Last year, I gave up gluten for three weeks. I have several friends who are gluten free for health reasons, so I wanted to do what I considered to be impossible – completely give up gluten and then reintroduce it to see if I had an intolerance. I was convinced I did. It turns out, luckily for me, that I don’t but the experiment taught me something important: a lot of the foods I thought were necessary really weren’t. I thought it would just be too weird to eat eggs without toast or a tortilla, but it wasn’t that bad. I didn’t really keep bread in the house before, but I ate a lot of tortillas and whole wheat waffles. Now I avoid wheat most of the time, because I’ve read a lot of stuff about how wheat isn’t that great for humans. A lot of the things we consume really aren’t – it’s funny how what we eat is dictated more by society and what the manufacturers make than what we actually need to survive. That doesn’t mean I don’t eat pizza now and then, or a sandwich, but on a daily basis I don’t eat much wheat. (Although my favorite morningstar farm veggie sausage contains gluten and is probably more processed than I should be eating – boo!)
It turns out, wheat probably isn’t that great for us. For one thing, the grains of today are not the same as they were 100 years ago. This makes sense, if you think about it. If you try to avoid GMOs (aka A genetically modified organism, an organism whose genetic material has been altered using genetic engineering techniques.) wheat is a definite offender. A study conducted in Britain found definitive evidence that consuming wheat products caused bloating and abdominal pain in patients with irritable bowel disease. You can read about the study here, and it includes a link to the abstract. Normally I only link to what I consider to be “credible sources,” a newspaper, a scholarly journal, something that it would be ok to cite in a paper for grad school, but because this site summarizes a scientific study and I can’t access the study, I decided I would in this case. I was hoping I could actually get a PDF of the study to provide here but unfortunately it’s not available online or in my college’s library.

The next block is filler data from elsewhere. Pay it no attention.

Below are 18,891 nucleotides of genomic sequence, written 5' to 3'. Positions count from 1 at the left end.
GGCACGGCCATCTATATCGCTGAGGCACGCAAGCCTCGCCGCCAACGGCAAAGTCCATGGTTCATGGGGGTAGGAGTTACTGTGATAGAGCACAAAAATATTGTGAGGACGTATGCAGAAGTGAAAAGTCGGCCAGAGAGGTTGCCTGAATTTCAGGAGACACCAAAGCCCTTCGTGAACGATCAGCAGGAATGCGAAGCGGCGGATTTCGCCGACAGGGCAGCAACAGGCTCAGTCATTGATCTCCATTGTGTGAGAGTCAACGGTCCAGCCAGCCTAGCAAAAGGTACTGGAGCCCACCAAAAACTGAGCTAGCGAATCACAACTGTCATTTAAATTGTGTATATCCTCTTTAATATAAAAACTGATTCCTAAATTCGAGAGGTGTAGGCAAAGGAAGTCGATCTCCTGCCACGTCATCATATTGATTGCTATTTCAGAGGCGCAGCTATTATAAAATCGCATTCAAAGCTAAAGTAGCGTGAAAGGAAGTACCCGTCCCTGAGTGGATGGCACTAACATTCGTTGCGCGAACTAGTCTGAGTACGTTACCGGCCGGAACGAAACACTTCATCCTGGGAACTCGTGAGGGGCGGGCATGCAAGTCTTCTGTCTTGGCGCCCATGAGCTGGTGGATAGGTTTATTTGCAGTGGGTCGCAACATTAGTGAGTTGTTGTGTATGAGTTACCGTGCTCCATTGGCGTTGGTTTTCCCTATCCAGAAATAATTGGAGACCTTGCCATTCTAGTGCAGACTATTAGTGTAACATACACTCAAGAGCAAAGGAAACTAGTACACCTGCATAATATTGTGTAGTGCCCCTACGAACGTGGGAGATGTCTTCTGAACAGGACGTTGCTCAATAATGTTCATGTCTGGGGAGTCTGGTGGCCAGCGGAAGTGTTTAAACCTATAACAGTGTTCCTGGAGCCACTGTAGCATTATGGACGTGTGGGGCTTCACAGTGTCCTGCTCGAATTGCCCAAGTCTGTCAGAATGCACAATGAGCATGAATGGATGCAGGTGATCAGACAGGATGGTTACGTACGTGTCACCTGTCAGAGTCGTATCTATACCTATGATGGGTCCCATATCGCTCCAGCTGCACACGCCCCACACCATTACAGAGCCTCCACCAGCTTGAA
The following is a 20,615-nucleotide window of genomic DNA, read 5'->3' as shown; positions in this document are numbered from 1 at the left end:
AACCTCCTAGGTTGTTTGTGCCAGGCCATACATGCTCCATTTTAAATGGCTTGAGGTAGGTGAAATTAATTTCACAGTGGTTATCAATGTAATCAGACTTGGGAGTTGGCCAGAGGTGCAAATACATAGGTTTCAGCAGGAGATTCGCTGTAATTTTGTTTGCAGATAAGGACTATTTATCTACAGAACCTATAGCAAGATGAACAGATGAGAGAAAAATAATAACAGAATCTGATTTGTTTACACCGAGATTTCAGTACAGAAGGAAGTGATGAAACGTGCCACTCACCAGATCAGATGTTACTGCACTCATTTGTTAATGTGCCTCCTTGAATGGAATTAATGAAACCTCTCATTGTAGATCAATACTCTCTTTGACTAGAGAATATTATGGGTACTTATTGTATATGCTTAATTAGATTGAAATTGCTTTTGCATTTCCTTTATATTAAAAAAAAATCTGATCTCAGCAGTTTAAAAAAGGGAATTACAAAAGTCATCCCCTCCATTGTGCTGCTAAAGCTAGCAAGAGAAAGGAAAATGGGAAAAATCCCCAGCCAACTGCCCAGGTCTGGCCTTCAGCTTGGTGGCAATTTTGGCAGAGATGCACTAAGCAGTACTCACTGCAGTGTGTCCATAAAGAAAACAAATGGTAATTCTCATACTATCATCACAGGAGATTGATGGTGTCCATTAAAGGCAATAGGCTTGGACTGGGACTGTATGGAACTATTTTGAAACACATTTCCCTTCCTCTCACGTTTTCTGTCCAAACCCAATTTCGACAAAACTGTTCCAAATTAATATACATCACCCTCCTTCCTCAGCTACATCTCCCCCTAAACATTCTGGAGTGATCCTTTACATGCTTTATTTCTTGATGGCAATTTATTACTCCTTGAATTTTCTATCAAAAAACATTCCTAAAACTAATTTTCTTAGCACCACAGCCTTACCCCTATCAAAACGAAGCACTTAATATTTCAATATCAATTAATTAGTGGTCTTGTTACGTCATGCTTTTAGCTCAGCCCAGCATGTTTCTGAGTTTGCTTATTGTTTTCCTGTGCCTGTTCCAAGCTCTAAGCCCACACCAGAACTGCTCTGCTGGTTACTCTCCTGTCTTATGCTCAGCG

There’s also a great article by Mark Hyman, MD on the Huffington Post about why wheat is so bad for us. I really recommend reading it!
It’s true you can also find as many articles about why wheat is fine and the gluten free craze is just a fad. I agree on one count, just buying cookies and crackers and processed crap that’s gluten free is not better than eating gluten. You’ll notice that my first post, the gluten free waffles, were still a cheat meal. Even though they don’t contain wheat, the various gluten/wheat-free flours still pack a lot of calories. Gluten free doesn’t always mean healthy.
I will never give it up 100%, I do like to indulge occasionally, but wheat will never be a part of my daily diet again. One thing I found when I gave it up was that my food cravings went away. Not cravings for rolls and pasta, but all cravings. I didn’t get hit by the urge that I just had to have french fries that wouldn’t go away. It seemed odd to me, but that’s what happened. It’s easier to make better choices if you don’t have a hankering for something specific and unhealthy. I think everyone should give up gluten for a while and see how they feel. If nothing else, it allowed me to realize that I don’t need a roll with dinner or a tortilla with my fajitas and that saves me calories!